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(P089) Effects of dietary methylmercury in juvenile corn snakes (Elaphe guttata).
Bazar, Matthew*,1, Holtzman, David1, Adair, Blakely3, Gresens, Susan1, 1 Towson University, Department of Biological Sciences, Towson, MD, USA3 Texas Tech University, The Institute of Environmental Health and Department of Environmental Toxicology, Lubbock, TX
ABSTRACT- We examined the behavioral and physiological response of corn snakes (Elaphe guttata) exposed to dietary methylmercury at five different dose concentrations during a 20-week period. Individuals were randomly assigned to five dose groups (control, n=10; 1.0 mg/kg, n=6; 2.5 mg/kg, n=6; 6.0 mg/kg, n=6; 12.0 mg/kg, n=6). Dose was calculated as mg methylmercury per kg snake. Snakes were fed with dead mice injected with either carbon filtered water (controls) or methylmercury chloride solution. Body mass and snout-vent length were recorded weekly and every four weeks, respectively, to examine growth rate. Scat and shed skins were collected and composited by dose group for mercury analysis. After 12 spiked meals, individual snakes were put through a behavioral assay that evaluated spatial learning ability. The task objective was to find an open hole in a brightly lit arena. Time and distance to the goal hole were measured over the course of 4 trials a day for 4 days. After 15 spiked meals the snakes were put through the behavioral assay again to evaluate memory. Snakes were then euthanized and tissues (i.e., brain, liver, kidney) were collected for histopathology, and a portion of the liver and blood were collected for mercury analysis. Snakes from all groups except the 12 mg/kg dose, showed an ability to learn the task. Survival in the 12 mg/kg group was zero percent. Preliminary results indicate that motor effects and reduced growth rate may occur before spatial learning ability is affected at the concentrations and exposure duration evaluated.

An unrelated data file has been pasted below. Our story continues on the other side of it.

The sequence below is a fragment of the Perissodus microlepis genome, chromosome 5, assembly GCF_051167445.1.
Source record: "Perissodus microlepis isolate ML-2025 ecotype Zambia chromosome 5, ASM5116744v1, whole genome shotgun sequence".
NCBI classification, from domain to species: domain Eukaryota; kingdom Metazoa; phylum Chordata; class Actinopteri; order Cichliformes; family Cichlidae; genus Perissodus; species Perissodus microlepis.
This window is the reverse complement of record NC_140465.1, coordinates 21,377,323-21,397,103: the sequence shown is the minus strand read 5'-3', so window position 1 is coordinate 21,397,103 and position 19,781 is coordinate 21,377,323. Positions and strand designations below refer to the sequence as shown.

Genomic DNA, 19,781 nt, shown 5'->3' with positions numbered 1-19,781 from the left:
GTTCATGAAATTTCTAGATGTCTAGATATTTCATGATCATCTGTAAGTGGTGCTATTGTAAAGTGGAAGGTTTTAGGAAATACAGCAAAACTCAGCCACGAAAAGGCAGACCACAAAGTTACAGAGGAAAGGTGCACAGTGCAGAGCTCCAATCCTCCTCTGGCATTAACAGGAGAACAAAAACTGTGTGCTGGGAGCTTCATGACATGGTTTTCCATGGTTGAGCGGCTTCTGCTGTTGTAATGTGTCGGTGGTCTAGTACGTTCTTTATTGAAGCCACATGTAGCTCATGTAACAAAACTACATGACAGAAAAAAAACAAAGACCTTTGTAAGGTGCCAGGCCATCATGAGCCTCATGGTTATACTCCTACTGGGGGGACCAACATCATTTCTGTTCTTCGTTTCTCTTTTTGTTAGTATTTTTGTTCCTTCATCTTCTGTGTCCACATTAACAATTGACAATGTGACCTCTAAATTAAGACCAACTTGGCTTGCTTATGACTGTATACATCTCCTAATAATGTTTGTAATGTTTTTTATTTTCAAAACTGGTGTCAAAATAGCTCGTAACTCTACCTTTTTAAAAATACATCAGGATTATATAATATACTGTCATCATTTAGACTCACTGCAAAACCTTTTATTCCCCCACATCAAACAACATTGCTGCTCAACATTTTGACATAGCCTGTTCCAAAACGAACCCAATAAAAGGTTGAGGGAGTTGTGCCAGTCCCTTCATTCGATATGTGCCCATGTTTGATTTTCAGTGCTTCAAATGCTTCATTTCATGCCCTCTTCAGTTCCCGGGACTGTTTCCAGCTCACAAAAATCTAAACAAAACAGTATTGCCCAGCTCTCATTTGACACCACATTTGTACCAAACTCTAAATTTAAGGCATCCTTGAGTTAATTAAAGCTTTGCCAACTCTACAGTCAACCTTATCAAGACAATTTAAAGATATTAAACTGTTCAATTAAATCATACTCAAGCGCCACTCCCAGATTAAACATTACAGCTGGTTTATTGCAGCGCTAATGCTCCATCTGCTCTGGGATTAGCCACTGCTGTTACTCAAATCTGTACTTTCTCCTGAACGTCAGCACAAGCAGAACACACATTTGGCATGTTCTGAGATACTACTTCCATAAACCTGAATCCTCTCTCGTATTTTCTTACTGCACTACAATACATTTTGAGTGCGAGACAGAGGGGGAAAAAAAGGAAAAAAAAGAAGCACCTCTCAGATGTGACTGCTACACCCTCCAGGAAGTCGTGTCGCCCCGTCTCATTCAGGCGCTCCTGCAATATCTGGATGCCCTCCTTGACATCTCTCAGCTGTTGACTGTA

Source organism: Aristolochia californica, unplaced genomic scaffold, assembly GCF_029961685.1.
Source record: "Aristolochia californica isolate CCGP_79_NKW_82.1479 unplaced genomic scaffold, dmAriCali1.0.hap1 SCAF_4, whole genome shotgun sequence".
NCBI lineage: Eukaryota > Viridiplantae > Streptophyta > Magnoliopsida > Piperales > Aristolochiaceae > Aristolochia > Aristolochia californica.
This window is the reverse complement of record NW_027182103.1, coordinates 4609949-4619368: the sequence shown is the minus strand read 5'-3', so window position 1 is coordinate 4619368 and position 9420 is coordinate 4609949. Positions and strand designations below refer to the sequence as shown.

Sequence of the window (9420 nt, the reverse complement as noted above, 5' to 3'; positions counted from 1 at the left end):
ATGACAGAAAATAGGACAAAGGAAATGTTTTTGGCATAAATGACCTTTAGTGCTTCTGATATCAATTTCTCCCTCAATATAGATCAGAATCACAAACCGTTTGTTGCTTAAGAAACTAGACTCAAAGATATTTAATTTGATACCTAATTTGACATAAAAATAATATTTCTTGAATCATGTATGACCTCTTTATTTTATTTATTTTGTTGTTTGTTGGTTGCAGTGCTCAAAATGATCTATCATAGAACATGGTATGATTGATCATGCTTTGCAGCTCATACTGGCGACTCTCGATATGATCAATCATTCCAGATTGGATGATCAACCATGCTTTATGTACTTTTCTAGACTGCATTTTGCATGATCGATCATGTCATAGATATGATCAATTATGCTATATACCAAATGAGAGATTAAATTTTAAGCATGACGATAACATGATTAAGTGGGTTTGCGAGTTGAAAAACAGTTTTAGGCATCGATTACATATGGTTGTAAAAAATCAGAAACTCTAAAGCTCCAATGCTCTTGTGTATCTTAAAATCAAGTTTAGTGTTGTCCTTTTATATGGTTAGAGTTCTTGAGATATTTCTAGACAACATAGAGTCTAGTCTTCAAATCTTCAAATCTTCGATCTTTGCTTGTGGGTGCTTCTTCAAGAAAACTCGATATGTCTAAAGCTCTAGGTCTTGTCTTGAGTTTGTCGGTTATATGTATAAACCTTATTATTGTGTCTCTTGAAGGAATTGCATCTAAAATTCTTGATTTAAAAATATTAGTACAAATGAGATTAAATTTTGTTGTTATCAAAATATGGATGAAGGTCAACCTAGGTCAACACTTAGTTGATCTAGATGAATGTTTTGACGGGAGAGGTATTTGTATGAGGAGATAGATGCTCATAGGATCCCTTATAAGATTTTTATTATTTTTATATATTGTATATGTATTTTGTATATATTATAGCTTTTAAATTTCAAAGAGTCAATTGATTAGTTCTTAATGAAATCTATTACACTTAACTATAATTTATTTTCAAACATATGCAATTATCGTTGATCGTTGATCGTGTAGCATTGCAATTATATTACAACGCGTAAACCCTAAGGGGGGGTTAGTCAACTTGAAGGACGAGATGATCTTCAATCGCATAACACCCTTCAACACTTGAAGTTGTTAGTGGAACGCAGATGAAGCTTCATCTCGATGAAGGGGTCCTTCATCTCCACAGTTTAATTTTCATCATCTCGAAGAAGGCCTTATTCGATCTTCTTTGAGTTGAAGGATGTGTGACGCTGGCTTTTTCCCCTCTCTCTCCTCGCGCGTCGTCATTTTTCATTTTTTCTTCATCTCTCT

Key words: reptiles, methylmercury, behavior, growth
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